In addition, 30 people have died or disappeared in the tunnel since it was completed. In 1875, a railroad employee fled shrieking from the tunnel and disappeared. In 1973, a man entered the North Adams end of the tunnel on foot, but never emerged and has not been seen since.

A beautiful view from the mountain above the Hoosac Tunnel.

It's because of stories like these that the Hoosac Tunnel is considered the most haunted locale in New England. There are stories of headless ghosts (a New England favorite), ghosts in mining gear, glowing blue phantoms, and small black whispering shapes. The first ghost was reported in 1872, and the most recent in 2007.

The 1872 report: "At first I believed it was a workman with a lantern. Yet, as the light drew closer, it took on a strange blue color and... the form of a human being without a head....The headless form came so close that I could have reached out and touched it, but I was too terrified to move"(from Joseph Citro's Weird New England.)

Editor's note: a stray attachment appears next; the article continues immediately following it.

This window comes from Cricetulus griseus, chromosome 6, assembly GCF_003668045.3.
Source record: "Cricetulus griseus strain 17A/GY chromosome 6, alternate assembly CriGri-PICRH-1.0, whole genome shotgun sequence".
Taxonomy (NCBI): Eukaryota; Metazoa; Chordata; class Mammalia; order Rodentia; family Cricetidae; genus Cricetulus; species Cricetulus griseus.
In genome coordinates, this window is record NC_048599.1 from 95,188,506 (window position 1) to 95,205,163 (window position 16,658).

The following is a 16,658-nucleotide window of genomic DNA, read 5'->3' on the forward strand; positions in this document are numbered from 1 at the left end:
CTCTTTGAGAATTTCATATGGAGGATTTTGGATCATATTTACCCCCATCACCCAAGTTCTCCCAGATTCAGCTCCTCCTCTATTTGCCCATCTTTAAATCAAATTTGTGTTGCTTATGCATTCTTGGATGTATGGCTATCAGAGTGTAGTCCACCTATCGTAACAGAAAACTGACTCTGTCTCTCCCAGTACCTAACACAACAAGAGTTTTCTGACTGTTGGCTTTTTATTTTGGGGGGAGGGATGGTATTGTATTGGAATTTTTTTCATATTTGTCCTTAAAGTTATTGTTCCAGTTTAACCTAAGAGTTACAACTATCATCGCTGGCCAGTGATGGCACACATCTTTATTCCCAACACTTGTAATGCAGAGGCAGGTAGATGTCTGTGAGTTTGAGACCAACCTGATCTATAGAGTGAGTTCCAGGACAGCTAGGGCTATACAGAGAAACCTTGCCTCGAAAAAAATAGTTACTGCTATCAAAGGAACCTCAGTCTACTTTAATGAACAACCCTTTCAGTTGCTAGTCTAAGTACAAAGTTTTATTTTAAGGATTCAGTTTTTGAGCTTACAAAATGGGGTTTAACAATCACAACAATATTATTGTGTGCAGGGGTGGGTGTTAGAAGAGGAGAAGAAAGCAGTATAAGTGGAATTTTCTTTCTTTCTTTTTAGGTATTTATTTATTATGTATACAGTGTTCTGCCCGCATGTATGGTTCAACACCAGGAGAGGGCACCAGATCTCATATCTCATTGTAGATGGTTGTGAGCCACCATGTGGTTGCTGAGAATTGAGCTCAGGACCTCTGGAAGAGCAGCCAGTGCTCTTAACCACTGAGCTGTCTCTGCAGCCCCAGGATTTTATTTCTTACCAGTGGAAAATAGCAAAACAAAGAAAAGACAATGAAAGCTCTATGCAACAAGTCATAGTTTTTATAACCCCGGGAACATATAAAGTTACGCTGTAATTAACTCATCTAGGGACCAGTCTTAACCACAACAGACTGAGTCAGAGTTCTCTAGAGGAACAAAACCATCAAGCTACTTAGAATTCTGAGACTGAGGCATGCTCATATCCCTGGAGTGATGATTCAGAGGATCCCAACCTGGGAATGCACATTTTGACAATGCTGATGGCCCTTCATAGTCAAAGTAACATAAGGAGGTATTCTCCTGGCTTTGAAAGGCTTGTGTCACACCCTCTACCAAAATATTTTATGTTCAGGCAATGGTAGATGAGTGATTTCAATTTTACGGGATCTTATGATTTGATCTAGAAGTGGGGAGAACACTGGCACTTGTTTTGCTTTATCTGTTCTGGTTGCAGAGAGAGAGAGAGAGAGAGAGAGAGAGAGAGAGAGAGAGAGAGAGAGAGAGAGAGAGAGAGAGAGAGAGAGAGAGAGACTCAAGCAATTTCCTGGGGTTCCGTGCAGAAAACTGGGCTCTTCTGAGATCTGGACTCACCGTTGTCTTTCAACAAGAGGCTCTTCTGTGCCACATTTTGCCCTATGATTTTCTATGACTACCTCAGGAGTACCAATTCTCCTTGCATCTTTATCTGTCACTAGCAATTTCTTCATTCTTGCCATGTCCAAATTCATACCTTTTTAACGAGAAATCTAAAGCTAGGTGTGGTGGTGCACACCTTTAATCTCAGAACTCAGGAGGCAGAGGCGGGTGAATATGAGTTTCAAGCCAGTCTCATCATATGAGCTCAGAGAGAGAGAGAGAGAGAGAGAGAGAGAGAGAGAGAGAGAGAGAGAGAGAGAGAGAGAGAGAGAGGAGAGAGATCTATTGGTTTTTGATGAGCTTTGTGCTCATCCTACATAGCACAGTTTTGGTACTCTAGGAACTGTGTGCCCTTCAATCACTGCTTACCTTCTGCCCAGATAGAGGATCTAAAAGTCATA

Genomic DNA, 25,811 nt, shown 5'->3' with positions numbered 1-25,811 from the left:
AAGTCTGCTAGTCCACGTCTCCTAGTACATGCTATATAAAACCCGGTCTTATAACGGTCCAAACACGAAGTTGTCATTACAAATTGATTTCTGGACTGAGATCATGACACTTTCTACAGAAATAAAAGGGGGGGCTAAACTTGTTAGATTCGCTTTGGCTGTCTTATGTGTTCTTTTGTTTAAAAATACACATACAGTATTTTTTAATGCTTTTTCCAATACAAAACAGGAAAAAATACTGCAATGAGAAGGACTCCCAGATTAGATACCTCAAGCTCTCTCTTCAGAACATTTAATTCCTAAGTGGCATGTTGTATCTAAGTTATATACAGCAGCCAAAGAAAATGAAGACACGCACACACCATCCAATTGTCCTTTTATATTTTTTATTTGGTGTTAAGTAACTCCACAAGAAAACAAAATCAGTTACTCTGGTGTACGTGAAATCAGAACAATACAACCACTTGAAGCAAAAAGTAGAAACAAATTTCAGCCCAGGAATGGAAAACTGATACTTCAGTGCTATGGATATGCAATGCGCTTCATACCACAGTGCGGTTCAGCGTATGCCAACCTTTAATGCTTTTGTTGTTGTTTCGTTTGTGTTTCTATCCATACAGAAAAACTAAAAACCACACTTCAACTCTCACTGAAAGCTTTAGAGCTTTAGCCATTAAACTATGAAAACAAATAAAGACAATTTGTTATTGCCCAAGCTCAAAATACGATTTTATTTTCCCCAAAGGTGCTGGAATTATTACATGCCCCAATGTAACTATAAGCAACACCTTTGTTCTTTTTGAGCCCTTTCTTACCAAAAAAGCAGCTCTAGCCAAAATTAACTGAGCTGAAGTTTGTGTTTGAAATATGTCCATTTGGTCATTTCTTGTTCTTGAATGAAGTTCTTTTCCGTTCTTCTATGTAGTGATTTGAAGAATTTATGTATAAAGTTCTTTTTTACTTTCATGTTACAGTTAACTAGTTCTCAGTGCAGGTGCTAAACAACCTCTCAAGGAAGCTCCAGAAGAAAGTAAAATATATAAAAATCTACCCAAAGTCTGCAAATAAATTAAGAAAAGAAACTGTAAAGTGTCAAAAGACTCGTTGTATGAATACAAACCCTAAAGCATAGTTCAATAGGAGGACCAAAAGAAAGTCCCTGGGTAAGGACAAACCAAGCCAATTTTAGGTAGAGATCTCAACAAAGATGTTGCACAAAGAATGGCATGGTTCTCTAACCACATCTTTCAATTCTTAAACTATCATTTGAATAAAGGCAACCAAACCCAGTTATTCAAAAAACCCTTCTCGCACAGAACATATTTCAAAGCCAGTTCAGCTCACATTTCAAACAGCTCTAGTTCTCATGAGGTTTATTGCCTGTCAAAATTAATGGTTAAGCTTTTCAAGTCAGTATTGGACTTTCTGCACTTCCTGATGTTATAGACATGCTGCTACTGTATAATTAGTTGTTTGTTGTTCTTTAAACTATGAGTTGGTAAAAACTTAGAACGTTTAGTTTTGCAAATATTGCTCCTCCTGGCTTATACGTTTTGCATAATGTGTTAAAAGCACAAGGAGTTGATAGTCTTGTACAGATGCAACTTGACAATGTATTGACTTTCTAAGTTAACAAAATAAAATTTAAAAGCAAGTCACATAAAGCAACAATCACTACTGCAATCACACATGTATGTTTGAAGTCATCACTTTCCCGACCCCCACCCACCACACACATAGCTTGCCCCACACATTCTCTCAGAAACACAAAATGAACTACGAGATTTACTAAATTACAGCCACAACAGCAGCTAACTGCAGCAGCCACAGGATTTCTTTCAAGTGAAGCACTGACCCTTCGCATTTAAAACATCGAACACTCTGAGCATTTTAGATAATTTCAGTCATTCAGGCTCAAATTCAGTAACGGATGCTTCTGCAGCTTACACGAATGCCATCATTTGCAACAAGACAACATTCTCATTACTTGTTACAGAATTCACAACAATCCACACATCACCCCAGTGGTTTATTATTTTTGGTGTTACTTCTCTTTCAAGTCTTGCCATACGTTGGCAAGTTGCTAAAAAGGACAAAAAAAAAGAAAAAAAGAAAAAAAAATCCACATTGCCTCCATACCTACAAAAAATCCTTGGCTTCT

The 2007 report: "Very distinct in character by now were two glowing objects in human form moving towards us. We stared motionless as the figures came closer, then the spell was broken by the sound of footsteps in the gravel. My partners had seen more than enough and were rapidly moving towards the safety of daylight"(from Thomas D'Agostino's Haunted Massachusetts).

The Hoosac Tunnel entrance. It's dangerous and illegal to enter!

On our way back from North Adams Tony and I stopped by the Florida entrance to the tunnel. To avoid becoming two more victims of the tunnel (whether by ghost or train), we didn't go in. We didn't see any spirits, but a cold dank wind emanating from the tunnel could be felt hundreds of feet away. I confess, it was a little freaky.

Departing the Hoosac Tunnel. Just standing outside was creepy enough.

A good site for information about the Hoosac Tunnel is Marc Howe's Website, which describes its history, construction and ghosts in great detail.